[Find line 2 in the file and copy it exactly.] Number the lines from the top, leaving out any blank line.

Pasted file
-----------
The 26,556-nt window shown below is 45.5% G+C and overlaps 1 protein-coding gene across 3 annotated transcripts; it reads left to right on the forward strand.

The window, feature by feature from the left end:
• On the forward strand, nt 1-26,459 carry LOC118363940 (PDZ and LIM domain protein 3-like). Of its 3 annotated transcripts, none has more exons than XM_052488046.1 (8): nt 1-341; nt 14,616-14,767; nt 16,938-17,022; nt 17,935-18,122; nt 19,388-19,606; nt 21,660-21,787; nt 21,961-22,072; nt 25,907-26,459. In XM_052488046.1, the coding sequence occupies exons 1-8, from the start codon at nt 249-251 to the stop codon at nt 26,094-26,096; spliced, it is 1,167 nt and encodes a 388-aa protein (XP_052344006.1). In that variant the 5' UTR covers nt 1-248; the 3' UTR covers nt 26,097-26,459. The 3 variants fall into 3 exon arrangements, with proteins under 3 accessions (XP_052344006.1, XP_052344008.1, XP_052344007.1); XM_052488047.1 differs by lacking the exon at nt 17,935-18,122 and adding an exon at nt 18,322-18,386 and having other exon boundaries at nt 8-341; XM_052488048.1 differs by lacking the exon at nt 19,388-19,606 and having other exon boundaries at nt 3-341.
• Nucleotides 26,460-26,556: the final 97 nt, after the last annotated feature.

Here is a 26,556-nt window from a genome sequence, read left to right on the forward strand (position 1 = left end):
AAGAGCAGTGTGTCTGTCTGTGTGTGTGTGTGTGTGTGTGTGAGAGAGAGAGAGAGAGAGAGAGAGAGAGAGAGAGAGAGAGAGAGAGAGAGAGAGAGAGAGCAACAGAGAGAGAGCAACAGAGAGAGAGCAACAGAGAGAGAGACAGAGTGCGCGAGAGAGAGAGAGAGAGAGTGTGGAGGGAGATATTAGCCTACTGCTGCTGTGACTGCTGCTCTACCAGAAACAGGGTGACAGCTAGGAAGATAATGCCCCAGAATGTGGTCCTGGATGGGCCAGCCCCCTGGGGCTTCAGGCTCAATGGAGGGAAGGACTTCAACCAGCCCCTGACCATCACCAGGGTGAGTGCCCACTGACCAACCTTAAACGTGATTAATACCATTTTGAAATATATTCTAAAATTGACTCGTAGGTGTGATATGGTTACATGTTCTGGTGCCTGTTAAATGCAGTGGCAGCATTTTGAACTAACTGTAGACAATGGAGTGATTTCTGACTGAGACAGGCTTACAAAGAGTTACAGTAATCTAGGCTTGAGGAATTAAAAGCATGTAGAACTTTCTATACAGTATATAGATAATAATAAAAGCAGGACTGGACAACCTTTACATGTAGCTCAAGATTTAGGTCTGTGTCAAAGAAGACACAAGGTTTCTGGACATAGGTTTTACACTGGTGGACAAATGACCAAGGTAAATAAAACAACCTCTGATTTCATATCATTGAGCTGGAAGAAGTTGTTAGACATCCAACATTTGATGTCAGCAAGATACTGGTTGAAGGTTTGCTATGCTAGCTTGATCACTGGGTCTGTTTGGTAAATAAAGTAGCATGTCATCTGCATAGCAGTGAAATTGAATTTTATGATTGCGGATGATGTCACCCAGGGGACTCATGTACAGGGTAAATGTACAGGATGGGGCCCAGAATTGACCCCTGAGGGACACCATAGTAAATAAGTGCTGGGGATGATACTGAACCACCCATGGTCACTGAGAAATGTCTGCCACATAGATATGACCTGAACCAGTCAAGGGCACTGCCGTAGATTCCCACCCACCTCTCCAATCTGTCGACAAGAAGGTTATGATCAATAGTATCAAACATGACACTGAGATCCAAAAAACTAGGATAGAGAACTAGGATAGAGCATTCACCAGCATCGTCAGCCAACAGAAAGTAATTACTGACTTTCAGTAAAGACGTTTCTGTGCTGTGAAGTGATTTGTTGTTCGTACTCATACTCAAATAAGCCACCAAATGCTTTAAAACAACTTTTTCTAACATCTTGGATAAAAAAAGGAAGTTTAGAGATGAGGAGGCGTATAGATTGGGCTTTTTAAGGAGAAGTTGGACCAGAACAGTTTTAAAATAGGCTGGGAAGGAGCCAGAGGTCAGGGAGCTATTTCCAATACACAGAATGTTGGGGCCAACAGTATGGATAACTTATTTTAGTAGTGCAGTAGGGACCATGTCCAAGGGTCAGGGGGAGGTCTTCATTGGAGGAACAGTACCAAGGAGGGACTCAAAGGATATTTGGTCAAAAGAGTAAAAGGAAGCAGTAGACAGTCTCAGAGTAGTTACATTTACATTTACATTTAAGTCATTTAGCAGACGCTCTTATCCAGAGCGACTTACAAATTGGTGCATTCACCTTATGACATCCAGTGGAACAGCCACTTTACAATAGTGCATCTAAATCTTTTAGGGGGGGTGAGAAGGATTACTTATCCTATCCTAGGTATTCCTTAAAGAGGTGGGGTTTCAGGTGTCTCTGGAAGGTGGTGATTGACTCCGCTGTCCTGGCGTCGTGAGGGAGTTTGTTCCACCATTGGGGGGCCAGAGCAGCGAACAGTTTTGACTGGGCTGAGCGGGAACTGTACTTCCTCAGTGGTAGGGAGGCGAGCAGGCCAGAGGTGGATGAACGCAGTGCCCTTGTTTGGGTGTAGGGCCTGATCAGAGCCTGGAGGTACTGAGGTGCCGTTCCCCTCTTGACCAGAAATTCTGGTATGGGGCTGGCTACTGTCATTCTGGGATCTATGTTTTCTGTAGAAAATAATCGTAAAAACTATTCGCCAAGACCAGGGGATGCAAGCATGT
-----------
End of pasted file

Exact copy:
The window, feature by feature from the left end: